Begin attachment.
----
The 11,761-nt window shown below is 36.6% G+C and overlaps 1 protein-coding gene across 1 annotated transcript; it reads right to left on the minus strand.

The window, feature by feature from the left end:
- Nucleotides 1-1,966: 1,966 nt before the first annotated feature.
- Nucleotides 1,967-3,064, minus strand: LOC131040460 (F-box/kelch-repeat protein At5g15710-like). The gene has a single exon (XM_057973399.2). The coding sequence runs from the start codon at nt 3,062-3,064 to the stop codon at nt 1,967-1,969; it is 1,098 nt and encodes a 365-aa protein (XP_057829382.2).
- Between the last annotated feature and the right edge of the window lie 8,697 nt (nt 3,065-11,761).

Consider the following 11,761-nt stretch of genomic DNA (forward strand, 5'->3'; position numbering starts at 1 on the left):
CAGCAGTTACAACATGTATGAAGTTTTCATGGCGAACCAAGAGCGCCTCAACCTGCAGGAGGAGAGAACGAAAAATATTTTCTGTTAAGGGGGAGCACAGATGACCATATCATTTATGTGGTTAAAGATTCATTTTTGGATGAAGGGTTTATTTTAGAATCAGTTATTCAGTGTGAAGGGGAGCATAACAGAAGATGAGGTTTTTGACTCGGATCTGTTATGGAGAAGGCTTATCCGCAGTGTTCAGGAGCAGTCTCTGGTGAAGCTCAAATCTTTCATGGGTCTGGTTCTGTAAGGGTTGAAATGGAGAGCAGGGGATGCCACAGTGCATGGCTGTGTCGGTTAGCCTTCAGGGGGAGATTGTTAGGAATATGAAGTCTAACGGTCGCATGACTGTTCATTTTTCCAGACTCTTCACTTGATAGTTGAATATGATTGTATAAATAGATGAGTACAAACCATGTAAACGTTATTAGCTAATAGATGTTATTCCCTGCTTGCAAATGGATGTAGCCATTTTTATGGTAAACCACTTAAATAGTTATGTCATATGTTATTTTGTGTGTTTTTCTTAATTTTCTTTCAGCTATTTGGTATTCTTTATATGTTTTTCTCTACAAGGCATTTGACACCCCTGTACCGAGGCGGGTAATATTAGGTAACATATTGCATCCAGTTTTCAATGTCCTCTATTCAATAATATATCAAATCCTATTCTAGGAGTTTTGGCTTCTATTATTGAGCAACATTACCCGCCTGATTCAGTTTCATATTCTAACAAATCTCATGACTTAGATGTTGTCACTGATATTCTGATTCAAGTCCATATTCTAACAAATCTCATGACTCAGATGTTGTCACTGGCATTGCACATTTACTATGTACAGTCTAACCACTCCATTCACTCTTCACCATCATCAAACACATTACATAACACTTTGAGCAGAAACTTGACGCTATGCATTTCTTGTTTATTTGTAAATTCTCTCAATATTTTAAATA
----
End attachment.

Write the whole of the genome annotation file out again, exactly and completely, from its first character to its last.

The 11,761-nt window shown below is 36.6% G+C and overlaps 1 protein-coding gene across 1 annotated transcript; it reads right to left on the minus strand.

The window, feature by feature from the left end:
- Nucleotides 1-1,966: 1,966 nt before the first annotated feature.
- Nucleotides 1,967-3,064, minus strand: LOC131040460 (F-box/kelch-repeat protein At5g15710-like). The gene has a single exon (XM_057973399.2). The coding sequence runs from the start codon at nt 3,062-3,064 to the stop codon at nt 1,967-1,969; it is 1,098 nt and encodes a 365-aa protein (XP_057829382.2).
- Between the last annotated feature and the right edge of the window lie 8,697 nt (nt 3,065-11,761).

Consider the following 11,761-nt stretch of genomic DNA (forward strand, 5'->3'; position numbering starts at 1 on the left):
CAGCAGTTACAACATGTATGAAGTTTTCATGGCGAACCAAGAGCGCCTCAACCTGCAGGAGGAGAGAACGAAAAATATTTTCTGTTAAGGGGGAGCACAGATGACCATATCATTTATGTGGTTAAAGATTCATTTTTGGATGAAGGGTTTATTTTAGAATCAGTTATTCAGTGTGAAGGGGAGCATAACAGAAGATGAGGTTTTTGACTCGGATCTGTTATGGAGAAGGCTTATCCGCAGTGTTCAGGAGCAGTCTCTGGTGAAGCTCAAATCTTTCATGGGTCTGGTTCTGTAAGGGTTGAAATGGAGAGCAGGGGATGCCACAGTGCATGGCTGTGTCGGTTAGCCTTCAGGGGGAGATTGTTAGGAATATGAAGTCTAACGGTCGCATGACTGTTCATTTTTCCAGACTCTTCACTTGATAGTTGAATATGATTGTATAAATAGATGAGTACAAACCATGTAAACGTTATTAGCTAATAGATGTTATTCCCTGCTTGCAAATGGATGTAGCCATTTTTATGGTAAACCACTTAAATAGTTATGTCATATGTTATTTTGTGTGTTTTTCTTAATTTTCTTTCAGCTATTTGGTATTCTTTATATGTTTTTCTCTACAAGGCATTTGACACCCCTGTACCGAGGCGGGTAATATTAGGTAACATATTGCATCCAGTTTTCAATGTCCTCTATTCAATAATATATCAAATCCTATTCTAGGAGTTTTGGCTTCTATTATTGAGCAACATTACCCGCCTGATTCAGTTTCATATTCTAACAAATCTCATGACTTAGATGTTGTCACTGATATTCTGATTCAAGTCCATATTCTAACAAATCTCATGACTCAGATGTTGTCACTGGCATTGCACATTTACTATGTACAGTCTAACCACTCCATTCACTCTTCACCATCATCAAACACATTACATAACACTTTGAGCAGAAACTTGACGCTATGCATTTCTTGTTTATTTGTAAATTCTCTCAATATTTTAAATA